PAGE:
A synaesthetic dining experience

Ella Rhodes on a new residency.

For people who do not have synaesthesia it is difficult to imagine a world where sound has colour, colour has flavour, or numbers are unique personalities you know well. But this month sees the launch of a series of educational and multisensory dining events organised with the help of psychologists and experts in the field.

Synaesthesia by Kitchen Theory is an event that will incorporate sensory audiovisual aids and the collaboration of knowledge from academia with an experimental seven-course modernist meal cooked by Michelin restaurant experienced chefs. Each event caters for 14 and offers an insight into the world of synaesthesia. Kitchen Theory has worked with Professor Charles Spence and his team at the Crossmodal Research Laboratory at Oxford University, as well as Sean Day (President of the American Synesthesia Association) and Richard E. Cytowic, neurologist and author of Wednesday is Indigo Blue, to understand the condition.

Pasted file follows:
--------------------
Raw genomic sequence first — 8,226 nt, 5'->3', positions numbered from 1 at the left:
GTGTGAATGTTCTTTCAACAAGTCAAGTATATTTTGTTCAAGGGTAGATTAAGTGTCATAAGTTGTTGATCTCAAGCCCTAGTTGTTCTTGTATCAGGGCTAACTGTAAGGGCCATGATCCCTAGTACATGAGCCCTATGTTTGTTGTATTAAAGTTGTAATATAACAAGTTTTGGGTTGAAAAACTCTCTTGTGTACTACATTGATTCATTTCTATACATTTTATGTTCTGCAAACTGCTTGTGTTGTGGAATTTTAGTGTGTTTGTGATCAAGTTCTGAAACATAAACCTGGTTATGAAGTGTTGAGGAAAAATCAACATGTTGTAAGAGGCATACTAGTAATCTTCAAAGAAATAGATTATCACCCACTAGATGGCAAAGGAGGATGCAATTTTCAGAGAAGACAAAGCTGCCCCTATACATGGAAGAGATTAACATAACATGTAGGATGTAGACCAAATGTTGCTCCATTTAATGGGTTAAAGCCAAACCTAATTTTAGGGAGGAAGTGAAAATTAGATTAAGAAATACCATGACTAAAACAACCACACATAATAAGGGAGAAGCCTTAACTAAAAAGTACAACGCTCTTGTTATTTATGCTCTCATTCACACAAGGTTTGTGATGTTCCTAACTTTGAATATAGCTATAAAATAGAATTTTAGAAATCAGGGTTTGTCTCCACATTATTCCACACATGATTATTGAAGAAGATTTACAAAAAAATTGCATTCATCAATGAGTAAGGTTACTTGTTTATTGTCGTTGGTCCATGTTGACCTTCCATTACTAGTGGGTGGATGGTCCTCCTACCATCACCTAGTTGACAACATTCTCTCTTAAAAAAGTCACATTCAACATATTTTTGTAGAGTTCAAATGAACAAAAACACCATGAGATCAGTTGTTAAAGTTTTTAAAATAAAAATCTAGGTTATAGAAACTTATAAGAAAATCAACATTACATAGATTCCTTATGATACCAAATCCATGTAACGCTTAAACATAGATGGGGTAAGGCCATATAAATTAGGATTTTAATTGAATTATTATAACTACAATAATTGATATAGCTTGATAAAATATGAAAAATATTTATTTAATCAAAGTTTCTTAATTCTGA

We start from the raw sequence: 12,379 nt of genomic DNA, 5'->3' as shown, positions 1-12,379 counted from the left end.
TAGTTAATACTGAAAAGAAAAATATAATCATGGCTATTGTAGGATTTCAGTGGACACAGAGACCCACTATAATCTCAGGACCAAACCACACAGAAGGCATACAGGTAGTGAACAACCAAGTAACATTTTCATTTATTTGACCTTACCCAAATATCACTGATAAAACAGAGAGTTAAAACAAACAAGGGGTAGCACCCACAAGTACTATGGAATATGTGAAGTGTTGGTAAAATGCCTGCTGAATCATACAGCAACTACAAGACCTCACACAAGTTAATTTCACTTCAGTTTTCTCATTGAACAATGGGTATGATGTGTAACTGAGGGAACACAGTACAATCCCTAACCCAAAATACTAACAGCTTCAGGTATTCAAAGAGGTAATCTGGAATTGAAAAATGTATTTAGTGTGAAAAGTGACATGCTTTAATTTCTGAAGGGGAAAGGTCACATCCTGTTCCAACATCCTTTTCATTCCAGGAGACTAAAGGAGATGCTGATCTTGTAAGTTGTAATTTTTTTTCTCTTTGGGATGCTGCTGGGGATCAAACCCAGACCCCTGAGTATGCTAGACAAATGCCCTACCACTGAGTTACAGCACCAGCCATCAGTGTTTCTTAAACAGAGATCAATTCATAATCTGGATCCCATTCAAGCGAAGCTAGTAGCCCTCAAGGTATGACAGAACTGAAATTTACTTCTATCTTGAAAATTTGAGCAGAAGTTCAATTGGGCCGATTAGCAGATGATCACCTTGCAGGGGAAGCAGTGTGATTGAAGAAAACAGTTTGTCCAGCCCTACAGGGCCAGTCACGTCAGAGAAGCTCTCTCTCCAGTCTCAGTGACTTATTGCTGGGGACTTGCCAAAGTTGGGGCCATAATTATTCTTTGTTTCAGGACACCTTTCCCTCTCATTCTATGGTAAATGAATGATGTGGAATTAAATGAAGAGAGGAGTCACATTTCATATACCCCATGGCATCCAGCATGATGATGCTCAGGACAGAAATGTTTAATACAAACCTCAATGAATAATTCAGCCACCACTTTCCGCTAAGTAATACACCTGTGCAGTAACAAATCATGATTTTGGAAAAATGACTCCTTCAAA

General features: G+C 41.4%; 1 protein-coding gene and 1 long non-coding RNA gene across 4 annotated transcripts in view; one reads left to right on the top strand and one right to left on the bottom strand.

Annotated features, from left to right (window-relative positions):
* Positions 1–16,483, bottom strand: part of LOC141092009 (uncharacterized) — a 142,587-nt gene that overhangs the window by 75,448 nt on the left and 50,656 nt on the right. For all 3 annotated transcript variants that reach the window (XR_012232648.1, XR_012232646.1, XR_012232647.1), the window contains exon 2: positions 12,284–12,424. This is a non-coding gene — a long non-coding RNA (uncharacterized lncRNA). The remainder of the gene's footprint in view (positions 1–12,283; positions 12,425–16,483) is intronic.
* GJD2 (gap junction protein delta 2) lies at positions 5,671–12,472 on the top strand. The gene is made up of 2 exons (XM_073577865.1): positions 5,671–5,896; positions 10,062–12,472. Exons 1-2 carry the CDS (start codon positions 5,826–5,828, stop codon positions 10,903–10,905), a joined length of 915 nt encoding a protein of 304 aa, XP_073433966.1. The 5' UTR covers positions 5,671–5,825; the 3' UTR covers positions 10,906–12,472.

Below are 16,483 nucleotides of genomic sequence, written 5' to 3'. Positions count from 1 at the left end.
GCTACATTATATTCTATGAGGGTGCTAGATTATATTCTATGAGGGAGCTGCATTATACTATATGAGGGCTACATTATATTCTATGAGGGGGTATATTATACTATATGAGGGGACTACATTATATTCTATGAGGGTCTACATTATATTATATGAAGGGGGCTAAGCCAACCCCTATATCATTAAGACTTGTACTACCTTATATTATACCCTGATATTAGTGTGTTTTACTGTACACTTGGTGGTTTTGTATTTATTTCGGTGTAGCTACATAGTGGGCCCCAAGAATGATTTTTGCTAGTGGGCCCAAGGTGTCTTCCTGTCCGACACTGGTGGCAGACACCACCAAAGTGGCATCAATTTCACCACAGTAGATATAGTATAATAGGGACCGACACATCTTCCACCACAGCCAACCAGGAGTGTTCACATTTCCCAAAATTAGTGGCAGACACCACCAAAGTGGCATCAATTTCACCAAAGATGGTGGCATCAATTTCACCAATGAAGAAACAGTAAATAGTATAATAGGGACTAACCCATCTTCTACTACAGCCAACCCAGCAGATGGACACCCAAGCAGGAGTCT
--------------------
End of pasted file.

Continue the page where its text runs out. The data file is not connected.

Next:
Jozef Youssef, Founder and Chef Patron, gave us an example of the approach. ‘We knew we wanted an amuse bouche which highlights our individual associations between colour and flavour, both universal and cultural. Ours consists of four bite-size elements each of which will represent one of the four most recognised and familiar tastes; sweet, sour, salty, bitter. Each element will be coloured differently to correlate with that taste’s associated colour, based on research by the Crossmodal Lab.

A video, featuring Professor Spence, will introduce diners to the topic of the senses and synaesthesia, and the guests will be asked to arrange the four elements in front of them according to what they perceive as being sweet, sour, salty, bitter, based only on sight. Then it’s time to put their perceptions to the test – for some this will be a straightforward experience, some may find a few elements surprising, for others perhaps incongruent.’

The dinners will be hosted at Maida Hill Place in London, Thursday to Saturday every fortnight from 12 February. The seven-course dinner costs £56 per head or £32 for a three-course lunch with an amuse bouche. Kitchen Theory’s 2015 residency will also include cooking classes, talks and private events. For further information, go to tinyurl.com/nuzb2d5.

For more on synaesthesia, see ack Dutton’s article on in this issue; a 'state of the art' from 2003; and plenty on the Research Digest. For more on the work of Professor Charles Spence and the Crossmodal Research Laboratory, see https://thepsychologist.bps.org.uk/down-culinary-rabbit-hole

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